Representative OSHA exposure limits in terms of contaminant levels for work
area air (maximum eight-hour time-weighted averages), are shown in parts per million
(ppm) in a table below.

Statistics od I.C.E. powered lift trucks without emission-control devices
(engine displacement 140 cu. in. or more) suggest ranges of contaminants found in
the exhaust emissions, also shown in the table.

To control emissions from the truck, regular maintenance is vital. However,
it might be impossible, depending upon the conditions of the plant area, to control
exhaust emissions sufficiently to maintain acceptable work area air without the
use of "low-emission" equipment. Use of this equipment can give average results
as shown in the table below.

Work Truck Exhaust Emissions
Area Air Without Low- With Low-
OSHA Emission Equipment Emission Equipment
Constituent Limits Gasoline LP-Gas Gasoline LP-Gas
ppm ppm ppm ppm ppm

Carbon monoxide 50 16,000-93,000 1000-107,000 7000 4000
Nitrogen dioxide 5 800 1000 1000 1000
Hydrocarbons 3 400-2300 20-2500 250 150

One manufacturer has reported that catalytic converters used on LP gas or
gasoline-fueled trucks can cut engine emissions by as much as: 96.5 percent of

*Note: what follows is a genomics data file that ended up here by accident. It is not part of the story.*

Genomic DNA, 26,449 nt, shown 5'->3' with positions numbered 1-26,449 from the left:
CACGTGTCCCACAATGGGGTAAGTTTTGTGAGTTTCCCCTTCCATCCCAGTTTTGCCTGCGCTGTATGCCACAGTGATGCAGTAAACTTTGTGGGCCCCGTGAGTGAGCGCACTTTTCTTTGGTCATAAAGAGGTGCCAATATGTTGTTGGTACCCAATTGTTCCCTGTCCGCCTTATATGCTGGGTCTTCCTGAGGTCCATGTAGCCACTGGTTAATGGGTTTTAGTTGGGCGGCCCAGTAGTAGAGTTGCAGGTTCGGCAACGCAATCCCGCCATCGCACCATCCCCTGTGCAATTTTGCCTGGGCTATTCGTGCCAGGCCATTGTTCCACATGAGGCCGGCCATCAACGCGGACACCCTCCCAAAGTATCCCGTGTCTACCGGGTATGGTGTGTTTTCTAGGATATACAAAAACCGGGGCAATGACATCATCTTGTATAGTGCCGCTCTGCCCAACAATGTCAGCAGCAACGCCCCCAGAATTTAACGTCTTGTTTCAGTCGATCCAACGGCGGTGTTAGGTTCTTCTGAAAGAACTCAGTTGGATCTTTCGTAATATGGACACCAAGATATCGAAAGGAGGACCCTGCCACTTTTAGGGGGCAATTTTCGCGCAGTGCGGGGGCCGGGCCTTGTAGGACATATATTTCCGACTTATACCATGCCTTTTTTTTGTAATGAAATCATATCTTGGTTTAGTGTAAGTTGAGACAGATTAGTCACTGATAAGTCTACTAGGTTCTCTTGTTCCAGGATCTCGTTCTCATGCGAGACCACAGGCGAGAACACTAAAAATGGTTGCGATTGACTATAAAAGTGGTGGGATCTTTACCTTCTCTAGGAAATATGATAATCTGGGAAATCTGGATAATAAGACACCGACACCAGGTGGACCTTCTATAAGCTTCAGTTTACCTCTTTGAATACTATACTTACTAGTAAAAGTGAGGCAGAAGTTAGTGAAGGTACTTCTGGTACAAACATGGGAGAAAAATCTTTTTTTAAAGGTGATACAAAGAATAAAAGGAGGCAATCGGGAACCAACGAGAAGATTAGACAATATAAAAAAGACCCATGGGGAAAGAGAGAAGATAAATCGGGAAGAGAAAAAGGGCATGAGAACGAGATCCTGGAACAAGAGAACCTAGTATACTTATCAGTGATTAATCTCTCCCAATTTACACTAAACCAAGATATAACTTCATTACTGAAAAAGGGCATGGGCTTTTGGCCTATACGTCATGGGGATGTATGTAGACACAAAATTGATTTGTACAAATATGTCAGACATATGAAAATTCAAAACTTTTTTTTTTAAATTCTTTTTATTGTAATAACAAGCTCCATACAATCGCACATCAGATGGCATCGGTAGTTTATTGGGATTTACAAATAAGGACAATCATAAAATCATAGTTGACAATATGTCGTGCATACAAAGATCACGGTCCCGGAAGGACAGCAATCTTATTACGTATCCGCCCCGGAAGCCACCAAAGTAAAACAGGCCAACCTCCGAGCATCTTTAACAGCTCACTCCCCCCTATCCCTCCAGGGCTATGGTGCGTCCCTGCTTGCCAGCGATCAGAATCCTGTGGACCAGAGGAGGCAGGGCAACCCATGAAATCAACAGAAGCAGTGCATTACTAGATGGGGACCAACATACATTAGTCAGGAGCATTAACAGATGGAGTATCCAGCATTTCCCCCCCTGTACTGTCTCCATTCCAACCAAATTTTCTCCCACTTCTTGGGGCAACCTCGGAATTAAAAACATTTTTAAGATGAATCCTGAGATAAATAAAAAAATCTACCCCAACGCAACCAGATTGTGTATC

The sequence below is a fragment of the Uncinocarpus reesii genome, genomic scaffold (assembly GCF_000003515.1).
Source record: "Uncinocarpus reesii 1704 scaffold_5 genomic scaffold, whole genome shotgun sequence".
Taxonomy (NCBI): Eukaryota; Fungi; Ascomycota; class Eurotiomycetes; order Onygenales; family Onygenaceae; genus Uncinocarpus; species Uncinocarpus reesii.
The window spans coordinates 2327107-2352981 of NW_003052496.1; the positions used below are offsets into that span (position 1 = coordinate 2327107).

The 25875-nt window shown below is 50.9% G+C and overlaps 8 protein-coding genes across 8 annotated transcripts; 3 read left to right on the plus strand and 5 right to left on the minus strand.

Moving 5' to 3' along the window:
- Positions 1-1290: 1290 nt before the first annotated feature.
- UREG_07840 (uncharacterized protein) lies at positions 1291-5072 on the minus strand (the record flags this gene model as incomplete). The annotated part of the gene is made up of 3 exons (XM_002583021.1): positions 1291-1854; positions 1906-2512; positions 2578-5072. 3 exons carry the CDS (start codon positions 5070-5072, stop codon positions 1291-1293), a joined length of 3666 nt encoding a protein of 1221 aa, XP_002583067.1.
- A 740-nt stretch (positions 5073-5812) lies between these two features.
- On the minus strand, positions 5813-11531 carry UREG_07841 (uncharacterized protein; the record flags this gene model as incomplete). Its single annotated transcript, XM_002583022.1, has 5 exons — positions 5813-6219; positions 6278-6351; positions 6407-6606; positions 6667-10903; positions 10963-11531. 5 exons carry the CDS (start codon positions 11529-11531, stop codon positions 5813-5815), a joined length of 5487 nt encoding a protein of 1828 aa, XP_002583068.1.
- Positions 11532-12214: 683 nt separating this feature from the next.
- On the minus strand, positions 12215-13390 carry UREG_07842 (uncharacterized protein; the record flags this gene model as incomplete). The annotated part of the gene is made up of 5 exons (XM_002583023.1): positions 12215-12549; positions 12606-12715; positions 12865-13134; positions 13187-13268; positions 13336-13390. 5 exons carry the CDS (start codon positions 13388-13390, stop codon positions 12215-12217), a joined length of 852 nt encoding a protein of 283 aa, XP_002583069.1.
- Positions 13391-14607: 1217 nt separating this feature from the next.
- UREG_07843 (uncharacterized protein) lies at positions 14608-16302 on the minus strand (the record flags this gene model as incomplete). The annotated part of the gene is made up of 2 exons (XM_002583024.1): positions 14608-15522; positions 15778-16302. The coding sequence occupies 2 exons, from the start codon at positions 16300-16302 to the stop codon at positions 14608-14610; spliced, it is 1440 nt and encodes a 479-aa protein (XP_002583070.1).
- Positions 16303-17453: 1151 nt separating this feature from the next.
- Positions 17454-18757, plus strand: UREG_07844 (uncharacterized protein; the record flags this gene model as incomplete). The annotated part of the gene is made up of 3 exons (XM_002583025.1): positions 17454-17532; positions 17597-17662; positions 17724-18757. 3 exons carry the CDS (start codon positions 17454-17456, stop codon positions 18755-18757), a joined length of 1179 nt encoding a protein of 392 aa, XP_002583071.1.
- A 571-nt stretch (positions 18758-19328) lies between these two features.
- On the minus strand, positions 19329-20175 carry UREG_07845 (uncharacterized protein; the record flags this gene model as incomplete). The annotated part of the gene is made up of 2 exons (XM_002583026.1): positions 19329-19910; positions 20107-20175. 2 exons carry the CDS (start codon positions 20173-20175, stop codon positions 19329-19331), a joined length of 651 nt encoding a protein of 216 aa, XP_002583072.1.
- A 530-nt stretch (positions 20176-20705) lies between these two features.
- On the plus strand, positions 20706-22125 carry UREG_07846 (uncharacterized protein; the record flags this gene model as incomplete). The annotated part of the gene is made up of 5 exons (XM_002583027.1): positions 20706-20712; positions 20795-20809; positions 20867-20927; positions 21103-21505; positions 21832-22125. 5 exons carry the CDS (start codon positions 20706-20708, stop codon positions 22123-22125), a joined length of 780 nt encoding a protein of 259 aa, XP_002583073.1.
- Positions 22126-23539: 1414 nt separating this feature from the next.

carbon monoxide, 87 percent of hydrocarbons, 95 percent of smoke, and 99 percent
of odor. Effectiveness in noise reduction can be equal to a standard acoustical
muffler. The useful life of a catalytic converter is said to be as much as 3,000
hours with LP gas, 1,500 hours with lead-free gasoline and 500 hours with leaded
gasoline (on a properly tuned engine). These useful life figures have often been
exceeded by thousands of hours.

Finally, on how to control the quality of the work place air, the article
states that one basic problem is to come up with the right ventilation rates to
dilute and remove the carbon monoxide generated by I.C.E. powered lift trucks.
A study of the variables relating to ventilation requirements in plant operations
showed the factors in the dilution and removal of carbon monoxide were: 1) natural
ventilation, 2) mechanical ventilation, 3) the distribution of air flow, 4) room
volume per truck, and 5) the operation area.

August 17, 1973

Under no circumstances should an I.C.E. lift truck be operated in less than
25,000 cu. ft. of space.

The required ventilation rate has been calculated to be about 5000 cfm per
propane-fueled truck and 8000 cfm per gasoline-fueled truck. However, substantial
adjustments usually must be made in any suggested ventilation rates to compensate
for conditions in individual plants. For example, it is indicated that ventilation